I’m looking for some advice for a pediatric dentist. My middle child, Ian, is 8 years old, and he has Down syndrome. When we lived in Ohio, we had a great family dentist. Ian liked her and actually looked forward to going to the dentist.
We moved to IL last September and since that time, I’ve switched pediatric dentists twice because Ian is uncomfortable and so are the dentists. We have 3 other children, and although I’m a stay-at-home mom, my schedule is quite busy. All of our kids are homeschooled. The most recent pediatric dentist scolded Ian for not following her commands. He is usually very cooperative. But I’ve noticed that if he is nervous around adults, he freezes. It’s not that he isn’t cooperating, he is nervous.
When we got home, Ian told me that the dentist scared him. This confusion with different dentists is beginning to make me nervous that he isn’t going to want to go to a dentist at all soon. If you can give me some insight on how to increase the chances of finding a good pediatric dentist who works well with children with special needs, I would really appreciate it. Zuri
Ian’s experience definitely shows that his most recent pediatric dentist doesn’t work well with children who have special needs.
How to Find a Pediatric Dentist for Children with Special Needs
The good news is that you can find a dentist who will work well with all of your children. It just will take a little patience and research.
Ask for recommendations
Ask friends, neighbors, family members, or other associates for recommendations on a pediatric dentist. Search for dentists online and look for patient reviews. Some dentists’ websites show that they treat children with special needs. You can also call the offices and ask if any of the dentists have experience working with Down syndrome patients or patients with special needs.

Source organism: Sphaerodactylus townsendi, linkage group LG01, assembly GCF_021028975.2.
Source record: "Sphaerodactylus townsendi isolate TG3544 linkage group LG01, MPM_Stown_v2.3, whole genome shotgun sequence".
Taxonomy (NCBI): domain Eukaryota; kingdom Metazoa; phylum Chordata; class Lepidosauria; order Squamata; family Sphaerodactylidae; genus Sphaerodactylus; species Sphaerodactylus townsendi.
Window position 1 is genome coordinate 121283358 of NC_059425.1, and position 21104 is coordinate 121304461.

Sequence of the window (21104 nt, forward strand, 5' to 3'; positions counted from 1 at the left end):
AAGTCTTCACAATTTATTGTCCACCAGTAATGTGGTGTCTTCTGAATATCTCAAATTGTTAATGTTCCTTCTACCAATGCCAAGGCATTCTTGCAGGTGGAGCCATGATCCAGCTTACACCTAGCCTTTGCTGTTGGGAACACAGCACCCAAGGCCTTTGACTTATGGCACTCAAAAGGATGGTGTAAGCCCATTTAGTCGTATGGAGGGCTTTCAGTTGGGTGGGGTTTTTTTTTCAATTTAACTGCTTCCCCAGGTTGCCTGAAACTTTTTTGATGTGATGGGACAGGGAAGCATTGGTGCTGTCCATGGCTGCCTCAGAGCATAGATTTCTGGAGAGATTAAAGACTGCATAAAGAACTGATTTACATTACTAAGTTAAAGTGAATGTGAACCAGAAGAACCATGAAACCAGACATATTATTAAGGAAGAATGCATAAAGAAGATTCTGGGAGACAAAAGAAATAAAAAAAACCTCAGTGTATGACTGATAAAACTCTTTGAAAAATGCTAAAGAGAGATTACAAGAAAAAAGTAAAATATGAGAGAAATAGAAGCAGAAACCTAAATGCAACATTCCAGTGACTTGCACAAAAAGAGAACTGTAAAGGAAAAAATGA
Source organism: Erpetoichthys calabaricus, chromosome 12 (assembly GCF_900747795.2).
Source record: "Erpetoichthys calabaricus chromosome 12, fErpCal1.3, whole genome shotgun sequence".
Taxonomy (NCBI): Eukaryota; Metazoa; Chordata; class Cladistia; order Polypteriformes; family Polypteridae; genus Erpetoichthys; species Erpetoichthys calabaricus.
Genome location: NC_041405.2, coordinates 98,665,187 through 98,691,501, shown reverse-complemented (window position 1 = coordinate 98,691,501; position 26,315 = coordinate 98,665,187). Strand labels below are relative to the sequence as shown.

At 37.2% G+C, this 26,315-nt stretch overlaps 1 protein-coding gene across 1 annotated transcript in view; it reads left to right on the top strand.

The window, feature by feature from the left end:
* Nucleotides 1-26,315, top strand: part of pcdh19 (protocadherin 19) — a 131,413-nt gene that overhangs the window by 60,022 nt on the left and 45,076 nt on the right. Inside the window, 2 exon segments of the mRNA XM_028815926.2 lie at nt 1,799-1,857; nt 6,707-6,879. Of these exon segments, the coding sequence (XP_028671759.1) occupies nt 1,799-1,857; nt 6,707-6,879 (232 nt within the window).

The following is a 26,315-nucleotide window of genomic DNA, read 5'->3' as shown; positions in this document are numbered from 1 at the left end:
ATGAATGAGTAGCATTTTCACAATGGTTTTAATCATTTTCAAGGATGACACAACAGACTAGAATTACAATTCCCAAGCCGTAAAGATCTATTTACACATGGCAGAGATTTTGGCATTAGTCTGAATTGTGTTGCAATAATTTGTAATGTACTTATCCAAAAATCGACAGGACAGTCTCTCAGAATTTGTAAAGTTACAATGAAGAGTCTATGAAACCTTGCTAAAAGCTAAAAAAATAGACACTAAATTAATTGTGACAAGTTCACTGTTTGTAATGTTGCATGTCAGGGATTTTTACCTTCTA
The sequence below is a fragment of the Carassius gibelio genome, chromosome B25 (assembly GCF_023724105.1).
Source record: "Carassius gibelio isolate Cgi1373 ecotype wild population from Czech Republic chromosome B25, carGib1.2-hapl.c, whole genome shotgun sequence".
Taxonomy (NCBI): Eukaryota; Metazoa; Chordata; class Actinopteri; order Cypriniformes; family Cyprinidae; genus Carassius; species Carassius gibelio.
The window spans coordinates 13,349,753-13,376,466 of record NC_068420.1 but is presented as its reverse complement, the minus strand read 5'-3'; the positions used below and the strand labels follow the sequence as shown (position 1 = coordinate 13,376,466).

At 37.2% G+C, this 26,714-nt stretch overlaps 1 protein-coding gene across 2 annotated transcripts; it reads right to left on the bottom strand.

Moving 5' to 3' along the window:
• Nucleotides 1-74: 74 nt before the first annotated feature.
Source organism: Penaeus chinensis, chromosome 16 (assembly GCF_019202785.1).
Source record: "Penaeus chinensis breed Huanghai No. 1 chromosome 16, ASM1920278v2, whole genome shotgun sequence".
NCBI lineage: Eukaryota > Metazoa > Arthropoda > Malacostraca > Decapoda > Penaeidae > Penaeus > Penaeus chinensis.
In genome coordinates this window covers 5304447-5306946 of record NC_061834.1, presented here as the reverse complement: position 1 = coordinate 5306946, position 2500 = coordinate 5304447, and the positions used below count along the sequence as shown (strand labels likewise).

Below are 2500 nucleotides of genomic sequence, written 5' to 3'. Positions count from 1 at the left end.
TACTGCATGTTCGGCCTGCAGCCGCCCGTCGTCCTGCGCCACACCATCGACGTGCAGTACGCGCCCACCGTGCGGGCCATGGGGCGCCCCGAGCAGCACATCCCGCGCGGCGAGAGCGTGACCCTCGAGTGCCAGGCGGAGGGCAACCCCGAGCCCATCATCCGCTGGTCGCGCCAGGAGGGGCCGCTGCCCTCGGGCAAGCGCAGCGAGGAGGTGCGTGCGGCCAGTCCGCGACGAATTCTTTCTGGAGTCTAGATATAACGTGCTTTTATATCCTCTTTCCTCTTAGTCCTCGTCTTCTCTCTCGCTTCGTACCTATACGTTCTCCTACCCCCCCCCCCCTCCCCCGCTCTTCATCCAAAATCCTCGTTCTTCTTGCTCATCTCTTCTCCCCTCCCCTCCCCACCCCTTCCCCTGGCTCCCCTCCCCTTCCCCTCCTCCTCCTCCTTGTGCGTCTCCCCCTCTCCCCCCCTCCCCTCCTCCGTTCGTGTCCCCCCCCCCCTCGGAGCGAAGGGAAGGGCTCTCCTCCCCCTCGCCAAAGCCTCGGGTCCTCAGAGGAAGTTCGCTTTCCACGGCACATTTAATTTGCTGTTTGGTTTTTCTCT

After you identify two or three pediatric dentists, schedule consultations with them, and take Ian with you. You both will be able to see the office, meet the staff, and meet the dentist. Observe how the staff members and dentist interact with Ian and how he responds to them. It will tell you if your son is comfortable and if this dentist might be right for your son’s needs.
After the Switch to a New Pediatric Dentist
After you switch to a new pediatric dentist, if Ian is still anxious, carefully consider the cause of his discomfort. Is he anxious due to previous negative experiences, or is he uncomfortable with this particular dental practice? Sedation dentistry, or nitrous oxide, might be an option to help him relax until he is comfortable with the new dental team. If the way he is being treated at the office is the cause of his anxiety, don’t hesitate to find another dentist.
Your son’s comfort at a pediatric dentist can have long-term effects. Choose carefully.
This post is sponsored by Naperville dentist Dr. Anthony LaVacca of Naperville Dental Specialists.